Religion/Spirituality and Marital Relationships

Concurrent Sessions 5

Woosang Hwang, Ayse Cakirsoy-Aslan, Merril Silverstein, Maria Brown, Seonghee Hong, Eugene Hall, Tasha Bell, Sarah Burcher, Steven Harris, Joe D. Wilmoth, Kenna Spiller, Leslie A. Anderson, Chalandra Bryant, Charity Somo; Facilitator: Joanne Roberts

8:30 AM
9:45 AM
Location
Salon 15
Session #
213
Session Type
Paper
Session Focus
  • Research
  • Practice
Organized By
  • Religion, Spirituality & Family

About the Session

  • 213-01 - Husband-Wife Religious Discordance: Consequences for Marital Satisfaction across 17 years
    By Woosang Hwang, Ayse Cakirsoy-Aslan, Merril Silverstein, Maria Brown
  • 213-02 - Just the Two of Us: How parental sacrifice and religiosity influence couple bonding
    By Seonghee Hong, Eugene Hall, Tasha Bell, Sarah Burcher, Steven Harris
  • 213-03 - Christian Media Consumption and Marital Quality Among Protestants
    By Joe D. Wilmoth, Kenna Spiller
  • 213-04 - Spirituality and African American Couples in Therapy: A Solution Focused Perspective
    By Leslie A. Anderson, Chalandra Bryant, Charity Somo

Facilitator: Joanne Roberts

Abstract(s)

Husband-Wife Religious Discordance: Consequences for Marital Satisfaction across 17 years

By Woosang Hwang, Ayse Cakirsoy-Aslan, Merril Silverstein, Maria Brown

We examined whether husband-wife religious denomination discordance in early stages of marriage produces weaker marital satisfaction, and whether the aforementioned association is moderated by husbands' and wives' religious intensity across seventeen years. One hundred and seventy-three husband-wife dyads, derived from six waves of the Longitudinal Study of Generations between 1988-2005, were analyzed using dyadic growth curve modeling. Results showed that husband-wife denomination discordance is associated with baseline levels and trajectories of wives' marital satisfaction, but not husbands' marital satisfaction. Wives' religious intensity moderated the association between husband-wife denomination discordance and marital satisfaction for both husbands and wives over time.

Objectives

1. To examine the relationship between religiosity and marriage over the family life course 2. To evaluate the effects of husband-wife religious denomination discordance on marital satisfaction over time 3. To ecluate the moderating effect of religious intensity in the association between religious denomination discordance and marital satisfaction over time

Just the Two of Us: How parental sacrifice and religiosity influence couple bonding

By Seonghee Hong, Eugene Hall, Tasha Bell, Sarah Burcher, Steven Harris

The purpose of this study was to analyze the relationship of parental sacrifice with couple bonding and religiosity. Parental Investment Theory and Social Exchange Theory were used as frameworks for hypothesis and analysis. The sample consisted of 1,211 participants from the Twogether in Texas data that identified as both a parent and in a committed relationship. Results from a hierarchical multiple regression analysis showed that child sacrifice and religiosity combined accounted for a significant portion of the variance in couple bonding. Couple bonding also increased significantly as child sacrifice increased for highly religious parents. Implications and limitations are discussed.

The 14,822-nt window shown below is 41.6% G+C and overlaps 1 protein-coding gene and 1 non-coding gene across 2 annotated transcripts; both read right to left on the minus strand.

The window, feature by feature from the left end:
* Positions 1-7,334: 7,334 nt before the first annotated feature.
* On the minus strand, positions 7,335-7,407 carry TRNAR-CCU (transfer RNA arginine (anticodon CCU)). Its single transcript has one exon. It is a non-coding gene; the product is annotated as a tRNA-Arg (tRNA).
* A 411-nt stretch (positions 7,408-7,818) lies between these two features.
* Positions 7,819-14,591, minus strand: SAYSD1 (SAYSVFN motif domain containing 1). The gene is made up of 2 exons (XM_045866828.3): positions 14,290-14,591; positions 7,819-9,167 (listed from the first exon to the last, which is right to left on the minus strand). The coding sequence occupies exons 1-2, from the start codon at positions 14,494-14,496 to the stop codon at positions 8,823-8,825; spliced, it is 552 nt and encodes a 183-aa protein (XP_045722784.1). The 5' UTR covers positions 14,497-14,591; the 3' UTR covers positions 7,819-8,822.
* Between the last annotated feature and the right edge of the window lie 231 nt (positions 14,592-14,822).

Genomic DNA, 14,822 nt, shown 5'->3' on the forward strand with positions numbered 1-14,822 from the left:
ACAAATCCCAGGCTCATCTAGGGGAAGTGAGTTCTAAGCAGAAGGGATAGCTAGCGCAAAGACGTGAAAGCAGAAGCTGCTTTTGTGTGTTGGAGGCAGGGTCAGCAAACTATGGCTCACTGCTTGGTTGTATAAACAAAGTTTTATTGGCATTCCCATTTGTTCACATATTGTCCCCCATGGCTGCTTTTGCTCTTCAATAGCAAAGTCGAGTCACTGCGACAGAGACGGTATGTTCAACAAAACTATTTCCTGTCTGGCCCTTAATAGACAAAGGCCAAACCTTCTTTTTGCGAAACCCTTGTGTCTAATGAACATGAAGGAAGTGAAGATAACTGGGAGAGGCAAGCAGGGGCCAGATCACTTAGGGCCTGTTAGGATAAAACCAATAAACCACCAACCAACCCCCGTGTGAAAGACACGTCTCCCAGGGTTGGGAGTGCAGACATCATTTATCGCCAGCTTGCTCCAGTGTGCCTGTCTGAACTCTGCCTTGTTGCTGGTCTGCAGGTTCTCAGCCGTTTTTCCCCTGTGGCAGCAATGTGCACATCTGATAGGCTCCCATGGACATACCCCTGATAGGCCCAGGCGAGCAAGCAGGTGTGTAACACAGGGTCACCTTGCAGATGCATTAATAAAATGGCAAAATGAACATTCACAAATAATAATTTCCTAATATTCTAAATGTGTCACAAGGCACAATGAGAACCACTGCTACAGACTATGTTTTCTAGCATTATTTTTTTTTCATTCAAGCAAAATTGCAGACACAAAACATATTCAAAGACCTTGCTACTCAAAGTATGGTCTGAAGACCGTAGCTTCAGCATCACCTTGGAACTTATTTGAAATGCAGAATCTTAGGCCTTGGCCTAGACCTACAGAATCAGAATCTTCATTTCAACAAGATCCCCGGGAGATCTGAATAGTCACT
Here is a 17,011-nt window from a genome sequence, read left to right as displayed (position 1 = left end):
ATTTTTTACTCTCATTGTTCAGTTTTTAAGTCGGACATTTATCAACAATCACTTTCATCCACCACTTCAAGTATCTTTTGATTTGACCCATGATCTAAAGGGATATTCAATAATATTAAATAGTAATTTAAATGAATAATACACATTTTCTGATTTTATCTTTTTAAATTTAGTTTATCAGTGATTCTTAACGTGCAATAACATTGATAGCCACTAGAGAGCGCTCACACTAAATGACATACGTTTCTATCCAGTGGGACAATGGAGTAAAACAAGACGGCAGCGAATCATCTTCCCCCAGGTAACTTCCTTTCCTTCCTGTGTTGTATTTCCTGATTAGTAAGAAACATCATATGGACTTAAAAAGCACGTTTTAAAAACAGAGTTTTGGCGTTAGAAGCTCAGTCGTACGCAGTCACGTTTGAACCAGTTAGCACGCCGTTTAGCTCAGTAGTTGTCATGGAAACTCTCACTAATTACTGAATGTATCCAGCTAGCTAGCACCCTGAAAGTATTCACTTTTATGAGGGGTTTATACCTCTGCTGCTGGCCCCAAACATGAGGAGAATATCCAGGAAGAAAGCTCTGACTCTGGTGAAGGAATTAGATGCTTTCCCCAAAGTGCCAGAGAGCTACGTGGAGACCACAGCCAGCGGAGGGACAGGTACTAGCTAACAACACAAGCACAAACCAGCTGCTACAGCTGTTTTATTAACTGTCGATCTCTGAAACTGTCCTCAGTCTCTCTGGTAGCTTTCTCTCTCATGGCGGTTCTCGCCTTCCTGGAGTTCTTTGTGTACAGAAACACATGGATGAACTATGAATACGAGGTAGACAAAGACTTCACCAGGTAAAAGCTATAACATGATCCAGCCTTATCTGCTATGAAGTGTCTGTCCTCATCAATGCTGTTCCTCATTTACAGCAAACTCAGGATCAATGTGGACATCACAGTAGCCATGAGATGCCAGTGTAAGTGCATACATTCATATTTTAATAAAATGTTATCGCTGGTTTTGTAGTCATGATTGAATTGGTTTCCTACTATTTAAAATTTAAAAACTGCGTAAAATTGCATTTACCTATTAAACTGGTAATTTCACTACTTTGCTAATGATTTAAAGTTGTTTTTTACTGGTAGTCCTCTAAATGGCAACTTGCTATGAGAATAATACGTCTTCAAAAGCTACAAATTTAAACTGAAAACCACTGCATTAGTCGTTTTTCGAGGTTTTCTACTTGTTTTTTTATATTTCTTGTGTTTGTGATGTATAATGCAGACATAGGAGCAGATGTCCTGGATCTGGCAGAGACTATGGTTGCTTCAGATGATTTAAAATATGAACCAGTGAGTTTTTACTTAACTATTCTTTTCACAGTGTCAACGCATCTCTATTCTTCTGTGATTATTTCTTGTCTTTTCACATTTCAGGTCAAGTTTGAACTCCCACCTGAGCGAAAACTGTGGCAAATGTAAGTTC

Objectives

1. To analyze the relationship between parents' sacrifice for children and couple bonding 2. To examine the influence of religiosity on the relationship between sacrifice for children and couple bonding 3. To demonstrate how religion can play a positive role in multiple family relationships Couples

Christian Media Consumption and Marital Quality Among Protestants

By Joe D. Wilmoth, Kenna Spiller

Protestant churches and parachurch organizations produce extensive media resources. Though religious activities and beliefs generally are associated with a positive impact on marital quality, no research has yet examined religious media and its effect on marital quality. This study uses data from the Family Needs Survey of Protestant churches (N = 6,613; Gritzon, 2013) to examine the relationship between Christian media consumption and marital quality. Hierarchical multiple regression analyses found that two of seven media-related variables (watching Christian television and viewing Christian websites/blogs) negatively predicted marital satisfaction, positive bond, and danger signs. Bidirectional effects likely explain these relationships.

Objectives

Understand the relationship between consumption of Christian media and marital quality in Protestant churches. Consider the causal relationship between media consumption and marital quality. Consider implications of this research for religious practitioners.

Spirituality and African American Couples in Therapy: A Solution Focused Perspective

By Leslie A. Anderson, Chalandra Bryant; Facilitator: Joanne Roberts

This study explores the significance of addressing spirituality and religiosity when working with African American couples in therapy and how doing so can support a solution-focused theoretical orientation.  The presenters will describe the critical role that spirituality plays in most African American families and how it is normally viewed and valued as a source of strength.  The information discussed in the presentation will describe to practitioners how including couples’ spiritual beliefs in treatment can positively impact the outcome of therapy.

Objectives

1. To demonstrate the roles spirituality and religious beliefs play in marital satisfaction of African American couples. 2. To explain how addressing a couple's religious beliefs and spirituality in therapy can contribute to positive outcomes in treatment. 3. To describe the practices of solution-focused therapy.

Bundle name
Conference Session